Spinning Plates: What this Parlor Trick Has in Common with Software Development

The fewer items you need to mentally track the less likely you are to make mistakes or generate bugs.

Spinning Plates: What this Parlor Trick Has in Common with Software Development

I've often used the metaphor that software development is like juggling.  

Each chunk of information represents a ball that you need to keep in the air.  Juggling one or two balls is easy, but each additional ball you need to keep in the air gets exponentially harder.  This metaphor is useful insofar as it encourages us to manage complexity by reducing the number of balls we need to mentally juggle at any one time.

The Rule of Seven‌‌
Never try to juggle more than seven mental balls.

While the juggling metaphor is useful, a better metaphor for software development is plate spinning.

Plate Spinning

Plate spinning was a staple of 1960's variety shows like The Ed Sullivan Show.

The act involves spinning multiple plates atop long, thin wooden poles.  When the plate first started spinning, it would appear nearly flat.  The plate would wobble as it slowed down.  If it slowed too much, it would fall.

A key part of the act requires tending to wobbling plates.

Getting the first few plates spinning is easy.  But once you get four or five plates going, you have to go back and tend to the first few plates before you can add plate six or seven.  And once you get seven plates spinning, you have to tend to the first five plates before you can spin your eighth plate.  

The time it takes to add spinning plates gets exponentially longer, as each additional plate requires tending to more plates that are already spinning.

The YouTube clip below is a good example of the genre:

Metaphor Showdown: Juggling vs. Plate Spinning

Similar to the juggling metaphor, each spinning plate represents a chunk of information.

However, there are some key differences between the two metaphors that make me think plate spinning is generally a better analogy for software development:

  • Loading chunks of information
  • Physiological limits
  • Maintaining the information

Loading Chunks of Information

Juggling requires tossing every ball in the air nearly simultaneously; the last ball must be in the air before the first ball lands back in your hand.

Plate spinning requires adding plates one at a time; already-spinning plates require attention to keep them from wobbling and crashing to the ground.

When we orient ourselves to an existing code base, we don't just glance at the code and immediately know what all of the important pieces are.  Instead, we need to understand:

  • What global variables are relevant for the current operation?
  • Are there tables involved? If so, what are the fields?  What are the field types?
  • What events does the current form handle?  What effect(s) might they have?
  • How does the current operation fit into the overall design of the system?
  • Etc.

By the time you get to figuring out how the current operation fits into the overall system, you may be unsure of the data type of a relevant field.  So now you have to go back to the table design view and refresh your memory.

Just like the entertainer spinning a wobbling plate.

Physiological Limits

The forces of gravity and the physical limits of the human body impose severe constraints on how many balls a person can juggle at one time.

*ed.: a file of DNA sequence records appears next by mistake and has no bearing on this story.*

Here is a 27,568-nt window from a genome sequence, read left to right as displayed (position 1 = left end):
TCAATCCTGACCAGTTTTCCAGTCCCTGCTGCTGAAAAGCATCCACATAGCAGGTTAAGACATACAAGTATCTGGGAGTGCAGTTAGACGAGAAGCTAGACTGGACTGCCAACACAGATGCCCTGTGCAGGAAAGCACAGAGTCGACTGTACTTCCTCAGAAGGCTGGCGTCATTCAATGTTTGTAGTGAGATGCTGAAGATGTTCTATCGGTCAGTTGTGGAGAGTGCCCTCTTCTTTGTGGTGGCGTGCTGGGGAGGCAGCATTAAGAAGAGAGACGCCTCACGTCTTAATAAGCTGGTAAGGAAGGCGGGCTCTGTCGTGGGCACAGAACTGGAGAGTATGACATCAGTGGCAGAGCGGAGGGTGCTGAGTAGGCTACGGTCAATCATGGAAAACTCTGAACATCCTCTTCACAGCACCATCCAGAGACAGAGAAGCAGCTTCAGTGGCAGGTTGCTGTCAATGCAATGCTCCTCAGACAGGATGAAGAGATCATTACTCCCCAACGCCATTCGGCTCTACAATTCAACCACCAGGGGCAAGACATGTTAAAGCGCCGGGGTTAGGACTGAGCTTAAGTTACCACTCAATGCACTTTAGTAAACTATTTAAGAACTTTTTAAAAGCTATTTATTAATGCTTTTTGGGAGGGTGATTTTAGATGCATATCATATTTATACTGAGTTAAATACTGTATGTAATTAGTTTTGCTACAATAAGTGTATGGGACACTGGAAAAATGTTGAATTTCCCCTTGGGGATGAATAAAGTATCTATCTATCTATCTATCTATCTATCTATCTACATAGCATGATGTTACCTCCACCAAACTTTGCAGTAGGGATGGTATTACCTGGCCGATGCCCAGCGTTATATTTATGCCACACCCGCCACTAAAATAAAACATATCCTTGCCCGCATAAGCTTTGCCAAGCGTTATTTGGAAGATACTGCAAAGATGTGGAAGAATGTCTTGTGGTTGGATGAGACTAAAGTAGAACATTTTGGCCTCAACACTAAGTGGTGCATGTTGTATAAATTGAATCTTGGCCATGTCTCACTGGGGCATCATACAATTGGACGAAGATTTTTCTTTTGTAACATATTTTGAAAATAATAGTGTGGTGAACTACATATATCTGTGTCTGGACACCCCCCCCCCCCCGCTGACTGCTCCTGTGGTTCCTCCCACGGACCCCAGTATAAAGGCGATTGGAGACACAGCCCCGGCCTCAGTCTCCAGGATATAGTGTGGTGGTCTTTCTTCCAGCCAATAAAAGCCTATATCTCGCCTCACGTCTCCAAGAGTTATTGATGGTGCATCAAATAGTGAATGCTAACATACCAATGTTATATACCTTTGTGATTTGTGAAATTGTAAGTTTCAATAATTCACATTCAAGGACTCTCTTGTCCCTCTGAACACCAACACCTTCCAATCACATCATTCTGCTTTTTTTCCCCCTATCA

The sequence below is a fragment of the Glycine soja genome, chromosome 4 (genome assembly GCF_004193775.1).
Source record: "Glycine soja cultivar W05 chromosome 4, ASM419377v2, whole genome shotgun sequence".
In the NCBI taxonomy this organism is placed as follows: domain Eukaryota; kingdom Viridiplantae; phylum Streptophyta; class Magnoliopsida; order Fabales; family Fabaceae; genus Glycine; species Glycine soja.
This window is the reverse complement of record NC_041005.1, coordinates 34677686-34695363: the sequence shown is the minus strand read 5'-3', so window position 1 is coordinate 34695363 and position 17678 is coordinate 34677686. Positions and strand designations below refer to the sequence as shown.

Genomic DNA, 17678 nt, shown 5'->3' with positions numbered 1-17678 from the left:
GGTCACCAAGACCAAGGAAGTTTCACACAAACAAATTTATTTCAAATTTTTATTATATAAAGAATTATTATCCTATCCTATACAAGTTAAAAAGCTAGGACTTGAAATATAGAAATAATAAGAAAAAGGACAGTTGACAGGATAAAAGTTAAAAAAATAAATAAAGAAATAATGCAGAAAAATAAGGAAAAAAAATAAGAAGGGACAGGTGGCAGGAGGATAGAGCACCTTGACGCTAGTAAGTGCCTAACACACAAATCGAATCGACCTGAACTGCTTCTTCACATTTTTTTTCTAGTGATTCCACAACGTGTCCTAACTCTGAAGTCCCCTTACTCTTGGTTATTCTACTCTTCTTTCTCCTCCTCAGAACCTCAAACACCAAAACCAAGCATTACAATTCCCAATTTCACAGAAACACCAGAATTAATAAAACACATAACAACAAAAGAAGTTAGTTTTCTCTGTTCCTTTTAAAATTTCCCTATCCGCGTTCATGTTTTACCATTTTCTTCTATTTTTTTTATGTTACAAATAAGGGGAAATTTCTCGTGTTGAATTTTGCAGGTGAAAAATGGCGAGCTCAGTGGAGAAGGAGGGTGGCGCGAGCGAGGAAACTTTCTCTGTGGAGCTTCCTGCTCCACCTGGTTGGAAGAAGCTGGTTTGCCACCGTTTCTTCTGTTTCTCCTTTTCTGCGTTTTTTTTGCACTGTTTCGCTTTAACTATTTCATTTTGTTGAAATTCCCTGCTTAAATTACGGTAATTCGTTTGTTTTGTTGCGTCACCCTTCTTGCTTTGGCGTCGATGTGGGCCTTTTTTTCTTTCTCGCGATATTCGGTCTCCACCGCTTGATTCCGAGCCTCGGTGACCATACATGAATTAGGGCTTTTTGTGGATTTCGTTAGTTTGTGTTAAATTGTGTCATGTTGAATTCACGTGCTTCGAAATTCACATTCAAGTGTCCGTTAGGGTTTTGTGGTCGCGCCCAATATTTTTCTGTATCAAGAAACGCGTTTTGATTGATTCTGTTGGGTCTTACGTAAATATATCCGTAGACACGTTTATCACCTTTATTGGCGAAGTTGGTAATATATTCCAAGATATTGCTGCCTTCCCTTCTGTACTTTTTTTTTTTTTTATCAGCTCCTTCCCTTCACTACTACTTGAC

Plate spinning is a different matter.  

The juggling world record is 11 balls, while the plate spinning world record is 108 plates.  While our short-term memory is restricted to about seven items, our long-term memory has greater capacity.  However, retrieving items from long-term memory takes longer than from short-term memory.

When working in a code base with many interdependencies, it's not unusual to need to load dozens of chunks of information into our memory at one time to be sure that we are not missing anything.  As with plate spinning, this is something that our brains can handle, just not very efficiently.

Maintaining the Information

With juggling, every piece of information requires an equal amount of attention.  You cannot deprioritize a juggled ball without it falling to the ground.

With plate spinning, we can prioritize some pieces of information over others.  We can allow some plates to wobble more excessively than others allowing us to focus our attention on the plates that are most important.  This distinction becomes important when we start talking about things like exploring a new code base.  

Reading through someone else's code is the ultimate plate-spinning exercise.

As you familiarize yourself with the code base, you are constantly spinning up new plates.  For some plates (i.e., "chunks of information"), it's enough to be aware that they exist.  For others, you need to pay more careful attention.  

For example, you may need to know what fields are in a table, but you don't need to memorize them.  On the other hand, a variable making its way through a series of complex calculations is something you better be able to keep track of mentally without risking a wobble or crash.

The Common Thread: Managing Complexity

Despite the differences between these two metaphors, they share one important characteristic:

The fewer items you need to mentally track the less likely you are to make mistakes or generate bugs.

Additional Reading

Managing Software Complexity: The Rule of Seven
Don’t try to increase the number of balls you can keep in the air; instead, reduce the number of balls needed to follow your software’s logic.

Cover image created with Microsoft Designer

All original code samples by Mike Wolfe are licensed under CC BY 4.0